"The common demonstrator of failure is excuses." That's what Jon Taffer, host of Bar Rescue, told us when we spoke for his cover story this month. Here's a man who's filmed 155 episodes of a TV show about helping small businesses, and runs a consulting firm helping giant companies make major turnarounds. When he asks why someone's business is failing, he says, he gets a million excuses. The weather. Politics. The economy. "Not once has someone ever looked up at me and said, 'I'm failing because of me.'"
This is the flip-side of the entrepreneurial deal. We make things happen for ourselves, and that means we enjoy the rewards ourselves—but it also means we must own the downside. I'll go a step further: It's good to own the downside! We can't control the weather, politics, or the economy, but we can control what we do ourselves. When something's in our hands—when we can feel it, shape it, feel ownership of it—that's when we can do our best work. I love Taffer's message because it's empowering: When we stop making excuses, we can start doing. And doing is what entrepreneurs do best. I hope this new issue will empower you to do even more.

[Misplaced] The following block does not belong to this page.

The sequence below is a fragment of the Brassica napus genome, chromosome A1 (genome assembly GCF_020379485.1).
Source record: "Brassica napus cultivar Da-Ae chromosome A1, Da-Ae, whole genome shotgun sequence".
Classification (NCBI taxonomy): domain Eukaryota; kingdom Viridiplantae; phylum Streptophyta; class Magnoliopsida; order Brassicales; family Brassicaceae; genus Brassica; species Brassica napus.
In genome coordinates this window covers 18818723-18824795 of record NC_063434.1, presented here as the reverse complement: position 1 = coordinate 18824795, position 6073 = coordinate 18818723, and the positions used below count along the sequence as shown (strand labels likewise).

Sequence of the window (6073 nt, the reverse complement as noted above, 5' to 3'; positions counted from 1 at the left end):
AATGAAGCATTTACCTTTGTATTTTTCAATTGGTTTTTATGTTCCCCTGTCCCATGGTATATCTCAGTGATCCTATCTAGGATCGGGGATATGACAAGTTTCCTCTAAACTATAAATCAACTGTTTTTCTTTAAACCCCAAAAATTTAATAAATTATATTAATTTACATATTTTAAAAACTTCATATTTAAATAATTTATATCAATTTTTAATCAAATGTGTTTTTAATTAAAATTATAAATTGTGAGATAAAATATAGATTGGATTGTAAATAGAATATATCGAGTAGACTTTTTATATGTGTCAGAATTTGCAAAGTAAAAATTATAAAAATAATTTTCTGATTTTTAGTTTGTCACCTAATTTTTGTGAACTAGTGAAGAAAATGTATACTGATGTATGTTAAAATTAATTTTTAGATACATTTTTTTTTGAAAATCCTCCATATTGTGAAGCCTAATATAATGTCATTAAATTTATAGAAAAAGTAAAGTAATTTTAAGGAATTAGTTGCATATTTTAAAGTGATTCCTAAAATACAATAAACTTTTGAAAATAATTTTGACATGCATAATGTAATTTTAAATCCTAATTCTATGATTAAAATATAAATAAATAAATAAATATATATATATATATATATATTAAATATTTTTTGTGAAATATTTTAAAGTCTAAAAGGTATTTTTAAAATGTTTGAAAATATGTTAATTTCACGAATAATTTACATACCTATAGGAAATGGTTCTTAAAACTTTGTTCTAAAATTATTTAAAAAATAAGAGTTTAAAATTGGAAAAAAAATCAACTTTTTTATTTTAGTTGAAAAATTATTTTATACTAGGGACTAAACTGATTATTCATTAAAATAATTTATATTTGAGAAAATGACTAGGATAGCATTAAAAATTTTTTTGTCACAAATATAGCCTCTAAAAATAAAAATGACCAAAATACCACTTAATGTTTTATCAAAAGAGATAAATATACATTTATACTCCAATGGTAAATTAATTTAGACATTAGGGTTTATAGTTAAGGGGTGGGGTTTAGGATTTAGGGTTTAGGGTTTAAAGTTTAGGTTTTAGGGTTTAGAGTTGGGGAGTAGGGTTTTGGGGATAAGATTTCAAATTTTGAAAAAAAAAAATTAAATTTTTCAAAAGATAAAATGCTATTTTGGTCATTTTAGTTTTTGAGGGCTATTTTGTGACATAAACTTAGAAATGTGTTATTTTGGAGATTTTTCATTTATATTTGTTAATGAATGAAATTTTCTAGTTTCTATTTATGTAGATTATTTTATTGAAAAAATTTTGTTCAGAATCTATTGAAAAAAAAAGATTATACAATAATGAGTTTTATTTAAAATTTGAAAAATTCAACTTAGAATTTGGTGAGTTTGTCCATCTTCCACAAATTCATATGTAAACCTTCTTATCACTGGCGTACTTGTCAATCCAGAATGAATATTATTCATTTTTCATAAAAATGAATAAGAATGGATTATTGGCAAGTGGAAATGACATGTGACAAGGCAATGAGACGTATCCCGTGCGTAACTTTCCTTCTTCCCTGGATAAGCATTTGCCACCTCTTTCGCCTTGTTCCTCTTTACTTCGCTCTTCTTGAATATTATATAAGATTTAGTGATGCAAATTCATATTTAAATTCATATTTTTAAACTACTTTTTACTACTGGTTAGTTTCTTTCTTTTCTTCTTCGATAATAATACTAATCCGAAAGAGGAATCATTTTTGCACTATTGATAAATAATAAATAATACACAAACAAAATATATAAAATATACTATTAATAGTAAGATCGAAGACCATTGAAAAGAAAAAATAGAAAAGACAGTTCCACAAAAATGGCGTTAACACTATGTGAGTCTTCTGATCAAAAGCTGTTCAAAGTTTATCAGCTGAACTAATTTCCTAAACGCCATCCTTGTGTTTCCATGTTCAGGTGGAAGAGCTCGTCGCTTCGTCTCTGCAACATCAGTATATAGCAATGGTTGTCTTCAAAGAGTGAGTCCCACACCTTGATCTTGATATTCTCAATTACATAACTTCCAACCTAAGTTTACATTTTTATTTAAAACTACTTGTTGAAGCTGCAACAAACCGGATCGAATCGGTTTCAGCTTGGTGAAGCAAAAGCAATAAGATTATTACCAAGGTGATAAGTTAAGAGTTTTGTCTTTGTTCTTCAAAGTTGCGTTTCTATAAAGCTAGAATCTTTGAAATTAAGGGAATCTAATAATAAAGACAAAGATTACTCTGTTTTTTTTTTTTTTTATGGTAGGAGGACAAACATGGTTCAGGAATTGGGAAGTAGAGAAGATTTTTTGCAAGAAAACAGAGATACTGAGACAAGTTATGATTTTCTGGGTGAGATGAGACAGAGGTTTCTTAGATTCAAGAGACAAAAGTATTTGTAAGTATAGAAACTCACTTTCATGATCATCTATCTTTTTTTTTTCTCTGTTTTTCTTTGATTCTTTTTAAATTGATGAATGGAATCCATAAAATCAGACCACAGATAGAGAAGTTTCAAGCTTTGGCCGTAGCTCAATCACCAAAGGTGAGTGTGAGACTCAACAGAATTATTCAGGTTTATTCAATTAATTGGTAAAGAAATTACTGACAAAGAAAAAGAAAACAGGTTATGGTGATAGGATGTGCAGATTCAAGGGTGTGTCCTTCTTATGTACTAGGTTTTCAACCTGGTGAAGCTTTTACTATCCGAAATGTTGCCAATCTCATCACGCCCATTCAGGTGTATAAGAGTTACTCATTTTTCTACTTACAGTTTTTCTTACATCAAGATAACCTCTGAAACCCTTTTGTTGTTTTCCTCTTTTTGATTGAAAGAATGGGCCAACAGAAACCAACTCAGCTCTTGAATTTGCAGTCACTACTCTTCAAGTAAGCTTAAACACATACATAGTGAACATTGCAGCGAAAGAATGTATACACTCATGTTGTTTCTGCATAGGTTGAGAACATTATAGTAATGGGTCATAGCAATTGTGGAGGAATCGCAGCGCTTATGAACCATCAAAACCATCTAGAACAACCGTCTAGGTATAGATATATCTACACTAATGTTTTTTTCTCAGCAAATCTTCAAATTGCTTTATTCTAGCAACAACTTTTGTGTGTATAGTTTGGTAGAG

As traditional advertising methods fade, a new generation of young social media mavens --'influencers' – are offering businesses their endorsements in exchange for money or free stuff. But is it worth it?
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